Chapter 8
Direct Policy Search by
Expectation-Maximization
Gradient-based direct policy search methods introduced in Chapter 7 are
useful particularly in controlling continuous systems. However, appropriately
choosing the step size of gradient ascent is often diﬃcult in practice. In
this chapter, we introduce another direct policy search method based on the
expectation-maximization (EM) algorithm that does not contain the step size
parameter. In Se ction 8.1, the main idea of the EM-based method is described,
which is expected to converge faster because policies are more aggressively up-
dated than the gradient-based approach. In practice, however, direct policy
search often requires a large number of samples to obtain a stable policy
update estimator. To improve the stability when the sample size is small,
reusing previously c ollected samples is a pro mis ing approach. In Section 8.2,
the sample-reuse technique that has been successfully used to improve the
performance of policy iteration (see Chapter 4) is applied to the EM-ba sed
metho d. Then its experimental performance is evaluated in Sectio n 8.3 and
this chapter is concluded in Section 8.4.
8.1 Expectation-Maximization Approach
The gradient-ba sed optimization algorithms introduced in Section 7.2
tageous when controlling a physical system, it requires many iterations until
convergence. In this section, the expectation-maximization (EM) algorithm
(Dempster et al., 1977) is used to cope with this problem.
The basic idea of EM-based policy search is to iteratively update the policy
parameter θ by maximizing a lower bound o f the expected return J(θ):
J(θ) =
Z
p(h|θ)R(h)dh.
To derive a lower bound of J(θ), Jensen’s inequality (Bishop, 2006) is utilized:
Z
q(h)f(g(h))dh f
Z
q(h)g(h)dh
,
117 118 Statistical Reinforcement Learning
where q is a probability density, f is a c onvex function, and g is a non-negative
function. For f(t) = log t, Jensen’s inequality yields
Z
q(h) log g(h)dh log
Z
q(h)g(h)dh. (8.1)
Assume that the re turn R(h) is nonnegative. Let
e
θ be the c urrent policy
parameter during the optimization procedure, and q and g in Eq. (8.1) are set
as
q(h) =
p(h|
e
θ)R(h)
J(
e
θ)
and g(h) =
p(h|θ)
p(h|
e
θ)
.
Then the following lower bound holds for all θ:
log
J(θ)
J(
e
θ)
= log
Z
p(h|θ)R(h)
J(
e
θ)
dh
= log
Z
p(h|
e
θ)R(h)
J(
e
θ)
p(h|θ)
p(h|
e
θ)
dh
Z
p(h|
e
θ)R(h)
J(
e
θ)
log
p(h|θ)
p(h|
e
θ)
dh.
This yields
log J(θ) log
e
J(θ),
where
log
e
J(θ) =
Z
R(h)p(h|
e
θ)
J(
e
θ)
log
p(h|θ)
p(h|
e
θ)
dh + log J(
e
θ).
In the EM approach, the parameter θ is iteratively up dated by ma ximizing
the lower b ound
e
J(θ):
b
θ = argmax
θ
e
J(θ).
Since log
e
J(
e
θ) = log J(
e
θ), the lower bound
e
J touches the targe t function J at
the curr ent solution
e
θ:
e
J(
e
θ) = J(
e
θ).
Thus, monotone non-decrease of the expected return is guaranteed:
J(
b
θ) J(
e
θ).
This update is iterated until convergence (see Figure 8.1).
Let us employ the Gaussian policy model deﬁned as
π(a|s, θ) = π(a|s, µ, σ) Direct Policy Search by Expectation-Maximization 119
FIGURE 8.1: Policy parameter update in the EM-based policy search. The
policy parameter θ is updated iter atively by maximizing the lower bound
e
J(θ), which touches the true expected re turn J(θ) at the current solution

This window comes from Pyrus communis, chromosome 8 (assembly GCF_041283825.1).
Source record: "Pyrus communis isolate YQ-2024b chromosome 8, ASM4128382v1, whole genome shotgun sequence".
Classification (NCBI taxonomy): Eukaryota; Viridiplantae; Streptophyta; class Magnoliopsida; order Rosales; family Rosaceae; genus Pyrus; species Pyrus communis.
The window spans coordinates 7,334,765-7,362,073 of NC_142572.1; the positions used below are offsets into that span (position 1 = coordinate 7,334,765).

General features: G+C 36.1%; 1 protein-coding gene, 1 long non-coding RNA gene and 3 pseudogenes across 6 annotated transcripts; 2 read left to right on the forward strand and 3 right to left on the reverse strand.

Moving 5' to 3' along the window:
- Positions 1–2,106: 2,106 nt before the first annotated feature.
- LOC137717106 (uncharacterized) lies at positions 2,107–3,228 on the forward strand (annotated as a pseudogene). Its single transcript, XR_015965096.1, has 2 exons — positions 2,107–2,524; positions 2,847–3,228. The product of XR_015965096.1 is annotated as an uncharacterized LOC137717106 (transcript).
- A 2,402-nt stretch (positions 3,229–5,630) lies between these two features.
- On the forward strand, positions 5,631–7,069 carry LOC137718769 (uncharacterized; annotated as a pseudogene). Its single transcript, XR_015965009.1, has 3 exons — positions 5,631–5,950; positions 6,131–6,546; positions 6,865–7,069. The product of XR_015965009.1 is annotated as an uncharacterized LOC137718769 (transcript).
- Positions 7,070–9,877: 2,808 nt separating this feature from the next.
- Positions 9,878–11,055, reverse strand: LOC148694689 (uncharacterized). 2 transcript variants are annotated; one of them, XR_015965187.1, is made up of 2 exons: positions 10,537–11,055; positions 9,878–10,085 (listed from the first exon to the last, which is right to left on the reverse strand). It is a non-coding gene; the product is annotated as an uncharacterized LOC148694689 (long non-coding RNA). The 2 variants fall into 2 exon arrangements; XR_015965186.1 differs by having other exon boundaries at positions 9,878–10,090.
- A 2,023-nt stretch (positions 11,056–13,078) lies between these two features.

e
θ.
=
1
σ
2π
exp
(a µ
φ(s))
2
2σ
2
,
where θ = (µ
, σ)
and φ(s) denotes the basis function.
The maximizer
b
θ = (
b
µ
, bσ)
of the lower bound
e
J(θ) can be analytically
obtained as
b
µ =
Z
p(h|
e
θ)R(h)
T
X
t=1
φ(s
t
)φ(s
t
)
dh
!
1
Z
p(h|
e
θ)R(h)
T
X
t=1
a
t
φ(s
t
)dh
!
N
X
n=1
R(h
n
)
T
X
t=1
φ(s
t,n
)φ(s
t,n
)
!
1
N
X
n=1
R(h
n
)
T
X
t=1
a
t,n
φ(s
t,n
)
!
,
bσ
2
=
Z
p(h|
e
θ)R(h)dh
1
Z
p(h|
e
θ)R(h)
1
T
T
X
t=1
(a
t
b
µ
φ(s
t
))
2
dh
!
N
X
n=1
R(h
n
)
!
1
N
X
n=1
R(h
n
)
1
T
T
X
t=1
(a
t,n
b
µ
φ(s
t,n
))
2
!
,
where the expectation over h is approximated by the average over roll-out
samples H = {h
n
}
N
n=1
from the current policy
e
θ:
h
n
= [s
1,n
, a
1,n
, . . . , s
T,n
, a
T,n
].
Note that EM-based policy search for Gaussian models is called reward-
weighted regression (RWR) (Peters & Schaal, 2007). 120 Statistical Reinforcement Learning
8.2 Sample Reuse
In practice, a large number of samples is needed to obtain a stable policy
update estimator in the EM-based policy se arch. In this section, the s ample-
reuse technique is applied to the EM method to cope with the instability
problem.
8.2.1 Episodic Importance Weighting
The orig inal RWR method is an on-policy algor ithm that uses data drawn
from the current policy. On the other hand, the situation called oﬀ-policy rein-
forcement learning is considered here, where the sampling policy for collecting
data samples is diﬀerent from the target policy. More speciﬁcally, N trajec-
tory samples are gathered following the policy π
in the -th policy update
iteration:
H
π
= {h
π
1
, . . . , h
π
N
},
where each trajectory sample h
π
n
is given as
h
π
n
= [s
π
1,n
, a
π
1,n
, . . . , s
π
T,n
, a
π
T,n
, s
π
T +1,n
].
We want to utilize all these samples to improve the current policy.
Suppo se that we are currently at the L-th policy update iteration. If the
policies {π
}
L
=1
remain unchanged over the RWR updates, just using the
plain update rules provided in Section 8.1 gives a consistent estimator
b
θ
NIW
L+1
=
(
b
µ
NIW
L+1
, bσ
NIW
L+1
)
, where
b
µ
NIW
L+1
=
L
X
=1
N
X
n=1
R(h
π
n
)
T
X
t=1
φ(s
π
t,n
)φ(s
π
t,n
)
!
1
×
L
X
=1
N
X
n=1
R(h
π
n
)
T
X
t=1
a
π
t,n
φ(s
π
t,n
)
!
,
(bσ
NIW
L+1
)
2
=
L
X
=1
N
X
n=1
R(h
π
n
)
!
1
×
L
X
=1
N
X
n=1
R(h
π
n
)
1
T
T
X
t=1
a
π
t,n
b
µ
NIW
L+1
φ(s
π
t,n
)
2
!
.
The superscript “NIW” stands for “no importance weight.” However, since
policies are upda ted in each RWR iteration, data sa mples {H
π
}
L
=1
collected
over iterations generally follow diﬀerent probability distributions induced by
diﬀerent policies. Therefore, naive use of the above update rules will result in
an inconsistent estimator.

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